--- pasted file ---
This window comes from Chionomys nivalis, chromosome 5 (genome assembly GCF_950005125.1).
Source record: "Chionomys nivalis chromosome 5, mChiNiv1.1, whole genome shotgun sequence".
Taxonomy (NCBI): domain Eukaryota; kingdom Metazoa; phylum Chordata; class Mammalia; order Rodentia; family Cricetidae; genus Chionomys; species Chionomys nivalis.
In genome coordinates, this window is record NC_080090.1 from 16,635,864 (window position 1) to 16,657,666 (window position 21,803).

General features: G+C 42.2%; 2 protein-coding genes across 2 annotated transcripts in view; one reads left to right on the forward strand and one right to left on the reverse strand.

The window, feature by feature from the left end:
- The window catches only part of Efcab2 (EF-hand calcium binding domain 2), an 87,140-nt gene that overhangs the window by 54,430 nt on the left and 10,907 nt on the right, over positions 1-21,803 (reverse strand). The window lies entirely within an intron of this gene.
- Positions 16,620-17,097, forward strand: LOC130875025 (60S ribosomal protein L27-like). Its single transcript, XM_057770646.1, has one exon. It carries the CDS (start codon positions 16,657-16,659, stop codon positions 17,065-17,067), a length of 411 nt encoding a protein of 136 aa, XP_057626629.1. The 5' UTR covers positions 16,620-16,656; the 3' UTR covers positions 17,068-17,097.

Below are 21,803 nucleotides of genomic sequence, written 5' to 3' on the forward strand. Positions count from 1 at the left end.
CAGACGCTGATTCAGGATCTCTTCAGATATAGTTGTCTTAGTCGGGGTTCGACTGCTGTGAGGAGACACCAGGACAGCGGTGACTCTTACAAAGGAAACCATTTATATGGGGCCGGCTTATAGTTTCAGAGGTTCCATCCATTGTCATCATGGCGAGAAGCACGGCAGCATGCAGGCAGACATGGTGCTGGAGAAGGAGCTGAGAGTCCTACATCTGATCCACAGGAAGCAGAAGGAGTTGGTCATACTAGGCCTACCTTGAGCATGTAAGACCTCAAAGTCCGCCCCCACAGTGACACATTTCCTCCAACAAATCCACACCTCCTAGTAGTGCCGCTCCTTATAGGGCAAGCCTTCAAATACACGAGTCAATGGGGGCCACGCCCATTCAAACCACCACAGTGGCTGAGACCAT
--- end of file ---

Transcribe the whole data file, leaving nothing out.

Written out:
This window comes from Chionomys nivalis, chromosome 5 (genome assembly GCF_950005125.1).
Source record: "Chionomys nivalis chromosome 5, mChiNiv1.1, whole genome shotgun sequence".
Taxonomy (NCBI): domain Eukaryota; kingdom Metazoa; phylum Chordata; class Mammalia; order Rodentia; family Cricetidae; genus Chionomys; species Chionomys nivalis.
In genome coordinates, this window is record NC_080090.1 from 16,635,864 (window position 1) to 16,657,666 (window position 21,803).

General features: G+C 42.2%; 2 protein-coding genes across 2 annotated transcripts in view; one reads left to right on the forward strand and one right to left on the reverse strand.

The window, feature by feature from the left end:
- The window catches only part of Efcab2 (EF-hand calcium binding domain 2), an 87,140-nt gene that overhangs the window by 54,430 nt on the left and 10,907 nt on the right, over positions 1-21,803 (reverse strand). The window lies entirely within an intron of this gene.
- Positions 16,620-17,097, forward strand: LOC130875025 (60S ribosomal protein L27-like). Its single transcript, XM_057770646.1, has one exon. It carries the CDS (start codon positions 16,657-16,659, stop codon positions 17,065-17,067), a length of 411 nt encoding a protein of 136 aa, XP_057626629.1. The 5' UTR covers positions 16,620-16,656; the 3' UTR covers positions 17,068-17,097.

Below are 21,803 nucleotides of genomic sequence, written 5' to 3' on the forward strand. Positions count from 1 at the left end.
CAGACGCTGATTCAGGATCTCTTCAGATATAGTTGTCTTAGTCGGGGTTCGACTGCTGTGAGGAGACACCAGGACAGCGGTGACTCTTACAAAGGAAACCATTTATATGGGGCCGGCTTATAGTTTCAGAGGTTCCATCCATTGTCATCATGGCGAGAAGCACGGCAGCATGCAGGCAGACATGGTGCTGGAGAAGGAGCTGAGAGTCCTACATCTGATCCACAGGAAGCAGAAGGAGTTGGTCATACTAGGCCTACCTTGAGCATGTAAGACCTCAAAGTCCGCCCCCACAGTGACACATTTCCTCCAACAAATCCACACCTCCTAGTAGTGCCGCTCCTTATAGGGCAAGCCTTCAAATACACGAGTCAATGGGGGCCACGCCCATTCAAACCACCACAGTGGCTGAGACCAT